Learning to Lead: Ryan Mackie

What makes competitive online gaming and research similar? Ryan Mackie would be the one to know. He’s a transfer student here at Michigan Tech and spends his time in two different worlds. He’s a varsity member of the Tech Esports team and a member of the Perrine lab.

Originally a music major at Middlesex College in New Jersey, one class would change the course of his life forever. What started as a simple chemistry credit became a passion that caused Ryan to switch majors to the chemistry department. Wanting to expand his horizons and look for a different perspective, he found Michigan Tech. It was in a climate and location that he’d never experienced before, and he wanted a strong chemistry department. Tech fit the bill perfectly.

Ryan Mackie during a Esports competition. He is seated, wearing headphones and a Michigan Tech Jersey.

Environmental Chemistry was the clear choice for Ryan, as he describes it as the “Middle ground between realistic and isolated chemistry. It focuses on the facts of the environment.” He got involved in undergraduate research opportunities after speaking with his professors. He found a special interest in the Perrine Lab, which looks at different types of corrosion on metallic elements and had openings for volunteers. Not only was he able to learn field skills, but his time in the lab offered him opportunities to work on leadership skills. Ryan mentions, “I’ve been learning when to let others lead and when to lead when I know I have the knowledge to help others.” He also has revealed that both participating on the Esports team and in the Perrine Lab were great foundations for communication.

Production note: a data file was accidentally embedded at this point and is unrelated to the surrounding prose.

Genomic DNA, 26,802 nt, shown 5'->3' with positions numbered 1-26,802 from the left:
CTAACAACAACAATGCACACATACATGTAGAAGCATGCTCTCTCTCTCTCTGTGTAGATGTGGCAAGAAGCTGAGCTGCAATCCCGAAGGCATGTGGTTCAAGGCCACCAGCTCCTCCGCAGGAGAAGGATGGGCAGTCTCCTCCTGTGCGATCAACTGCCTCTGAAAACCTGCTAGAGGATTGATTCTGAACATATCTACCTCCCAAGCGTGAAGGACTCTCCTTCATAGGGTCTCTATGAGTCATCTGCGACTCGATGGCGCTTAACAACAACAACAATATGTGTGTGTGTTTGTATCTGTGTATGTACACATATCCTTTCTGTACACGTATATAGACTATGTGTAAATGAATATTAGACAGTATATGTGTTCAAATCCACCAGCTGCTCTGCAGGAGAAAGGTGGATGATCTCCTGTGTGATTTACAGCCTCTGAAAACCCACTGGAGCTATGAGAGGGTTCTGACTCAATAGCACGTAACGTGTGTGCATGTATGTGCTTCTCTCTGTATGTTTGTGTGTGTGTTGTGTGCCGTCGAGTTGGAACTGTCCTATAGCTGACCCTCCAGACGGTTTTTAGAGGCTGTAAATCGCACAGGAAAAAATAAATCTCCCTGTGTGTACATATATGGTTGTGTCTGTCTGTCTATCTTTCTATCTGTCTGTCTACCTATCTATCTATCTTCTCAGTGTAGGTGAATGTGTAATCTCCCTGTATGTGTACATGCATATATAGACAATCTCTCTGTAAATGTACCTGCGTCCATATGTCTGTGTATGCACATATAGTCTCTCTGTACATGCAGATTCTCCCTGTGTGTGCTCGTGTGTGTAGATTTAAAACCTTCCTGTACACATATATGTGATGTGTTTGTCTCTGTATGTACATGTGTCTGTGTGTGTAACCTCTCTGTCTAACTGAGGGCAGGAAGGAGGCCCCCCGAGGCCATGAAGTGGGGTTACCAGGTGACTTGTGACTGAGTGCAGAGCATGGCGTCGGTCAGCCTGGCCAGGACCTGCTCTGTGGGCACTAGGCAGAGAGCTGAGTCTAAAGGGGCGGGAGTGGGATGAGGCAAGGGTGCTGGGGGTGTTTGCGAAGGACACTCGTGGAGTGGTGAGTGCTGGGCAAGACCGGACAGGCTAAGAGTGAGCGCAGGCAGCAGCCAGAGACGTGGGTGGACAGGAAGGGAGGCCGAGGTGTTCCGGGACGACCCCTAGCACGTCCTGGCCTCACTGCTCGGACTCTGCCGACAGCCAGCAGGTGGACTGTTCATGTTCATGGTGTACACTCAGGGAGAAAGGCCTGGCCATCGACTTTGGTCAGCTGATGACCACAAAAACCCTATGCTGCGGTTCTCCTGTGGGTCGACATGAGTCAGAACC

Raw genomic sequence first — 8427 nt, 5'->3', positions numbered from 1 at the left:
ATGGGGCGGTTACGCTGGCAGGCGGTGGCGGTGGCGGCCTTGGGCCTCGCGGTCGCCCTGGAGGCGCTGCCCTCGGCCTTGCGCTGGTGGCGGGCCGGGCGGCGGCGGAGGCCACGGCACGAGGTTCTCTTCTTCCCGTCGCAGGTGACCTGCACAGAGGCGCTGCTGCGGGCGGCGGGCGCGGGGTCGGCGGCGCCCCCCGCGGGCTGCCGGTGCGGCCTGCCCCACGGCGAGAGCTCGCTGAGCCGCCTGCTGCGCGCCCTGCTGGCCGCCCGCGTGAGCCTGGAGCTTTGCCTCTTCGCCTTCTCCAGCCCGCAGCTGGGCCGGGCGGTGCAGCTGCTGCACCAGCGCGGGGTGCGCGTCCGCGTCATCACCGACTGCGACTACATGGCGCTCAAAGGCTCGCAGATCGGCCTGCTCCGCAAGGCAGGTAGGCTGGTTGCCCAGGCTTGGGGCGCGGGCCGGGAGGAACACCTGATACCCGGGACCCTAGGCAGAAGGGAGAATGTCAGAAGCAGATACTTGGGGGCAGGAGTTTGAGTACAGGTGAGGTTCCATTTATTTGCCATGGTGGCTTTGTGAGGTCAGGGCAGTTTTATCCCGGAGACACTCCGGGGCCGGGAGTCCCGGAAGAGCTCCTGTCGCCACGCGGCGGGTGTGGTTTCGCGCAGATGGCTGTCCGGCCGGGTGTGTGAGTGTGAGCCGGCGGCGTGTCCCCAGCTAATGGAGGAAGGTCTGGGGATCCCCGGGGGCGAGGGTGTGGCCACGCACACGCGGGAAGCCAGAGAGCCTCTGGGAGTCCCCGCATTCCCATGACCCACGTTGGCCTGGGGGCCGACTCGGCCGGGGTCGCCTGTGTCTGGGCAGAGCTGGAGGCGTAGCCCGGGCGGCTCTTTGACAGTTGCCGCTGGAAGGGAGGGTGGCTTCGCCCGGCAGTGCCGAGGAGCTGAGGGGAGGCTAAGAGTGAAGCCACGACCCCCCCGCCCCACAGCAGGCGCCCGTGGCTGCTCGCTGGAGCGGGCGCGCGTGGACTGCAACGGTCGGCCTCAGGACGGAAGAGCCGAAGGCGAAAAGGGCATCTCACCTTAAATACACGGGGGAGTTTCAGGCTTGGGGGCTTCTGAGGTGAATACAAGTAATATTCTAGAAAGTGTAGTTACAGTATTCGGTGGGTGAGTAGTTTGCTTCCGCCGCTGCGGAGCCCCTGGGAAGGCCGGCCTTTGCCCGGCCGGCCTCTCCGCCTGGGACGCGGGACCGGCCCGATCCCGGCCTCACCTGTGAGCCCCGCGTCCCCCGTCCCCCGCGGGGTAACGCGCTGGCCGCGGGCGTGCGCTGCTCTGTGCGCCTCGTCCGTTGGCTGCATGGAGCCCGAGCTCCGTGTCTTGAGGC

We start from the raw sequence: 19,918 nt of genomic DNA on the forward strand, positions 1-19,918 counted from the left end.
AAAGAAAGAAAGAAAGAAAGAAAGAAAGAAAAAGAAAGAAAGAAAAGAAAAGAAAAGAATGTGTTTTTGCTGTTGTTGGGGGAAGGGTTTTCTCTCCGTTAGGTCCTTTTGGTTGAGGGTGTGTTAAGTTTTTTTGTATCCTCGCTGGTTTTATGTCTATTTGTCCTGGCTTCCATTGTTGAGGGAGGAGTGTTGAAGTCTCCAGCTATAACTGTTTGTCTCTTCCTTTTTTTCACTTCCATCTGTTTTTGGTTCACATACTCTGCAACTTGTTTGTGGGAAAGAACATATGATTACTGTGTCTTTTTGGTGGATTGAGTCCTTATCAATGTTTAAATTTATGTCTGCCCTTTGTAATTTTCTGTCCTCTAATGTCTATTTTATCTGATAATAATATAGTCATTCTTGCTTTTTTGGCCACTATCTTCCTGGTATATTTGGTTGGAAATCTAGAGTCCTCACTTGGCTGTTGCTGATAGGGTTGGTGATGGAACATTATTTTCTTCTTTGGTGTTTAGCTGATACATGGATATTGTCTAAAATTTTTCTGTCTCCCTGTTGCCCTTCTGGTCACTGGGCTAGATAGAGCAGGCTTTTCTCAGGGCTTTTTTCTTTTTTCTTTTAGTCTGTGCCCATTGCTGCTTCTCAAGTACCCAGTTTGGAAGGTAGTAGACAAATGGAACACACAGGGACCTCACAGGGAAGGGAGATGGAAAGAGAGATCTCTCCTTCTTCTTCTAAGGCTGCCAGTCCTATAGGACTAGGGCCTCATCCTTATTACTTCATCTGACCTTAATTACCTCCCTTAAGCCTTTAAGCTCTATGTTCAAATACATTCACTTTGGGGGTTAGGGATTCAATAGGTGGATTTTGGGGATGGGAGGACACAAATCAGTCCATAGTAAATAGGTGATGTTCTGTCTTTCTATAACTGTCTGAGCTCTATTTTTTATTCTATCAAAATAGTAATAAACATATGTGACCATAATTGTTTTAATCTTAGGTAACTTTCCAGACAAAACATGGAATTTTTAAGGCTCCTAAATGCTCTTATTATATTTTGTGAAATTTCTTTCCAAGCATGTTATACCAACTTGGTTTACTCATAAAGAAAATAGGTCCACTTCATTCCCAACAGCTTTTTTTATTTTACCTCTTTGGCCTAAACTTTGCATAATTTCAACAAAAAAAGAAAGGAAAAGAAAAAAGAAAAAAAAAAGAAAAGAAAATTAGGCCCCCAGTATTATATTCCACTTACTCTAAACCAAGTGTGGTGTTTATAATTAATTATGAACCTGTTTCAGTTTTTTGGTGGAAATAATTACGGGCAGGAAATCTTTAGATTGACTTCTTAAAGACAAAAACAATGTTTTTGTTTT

Esports: It’s More Than “Just Video Games” 

Ryan is an active Esports team member, which has been another positive influence on his life. The team meets online and competes in both virtual and in-person competitions, together or as individuals in events. While the whole team is about 70 members, Ryan spends most of his time working with players who compete in Super Smash Bros, a mele-style game. Recruited within the Super Smash Bros club, he was able to receive a scholarship to compete as a member.

An image of Ryan and another Esports member, at a competition. They are facing away from the camera and at a screen.

Virtual sports have more in common with in-person sports than first meets the eye. Players on the Esports team work out each week to have both healthy minds and bodies and rely on teammates to grow as competitors. Having previously been involved in other sports in high school, he compared his time as a virtual competitor saying: “[They] use the same skills, but virtual sports use mental capacity instead.” Participating in team competitions requires strong communication and collaborative skills to succeed. But it’s not all work. From their time together, the Super Smash Bros team has become a close-knit bunch, often spending time together outside of practice.

“I’ve been learning when to let others lead and when to lead when I know I have the knowledge to help others.”

-Ryan Mackie

With an accelerated Master’s degree on the horizon, Ryan looks forward to putting his communication and research skills into real-life applications. He credits his unique time here at Tech to his ability to thrive.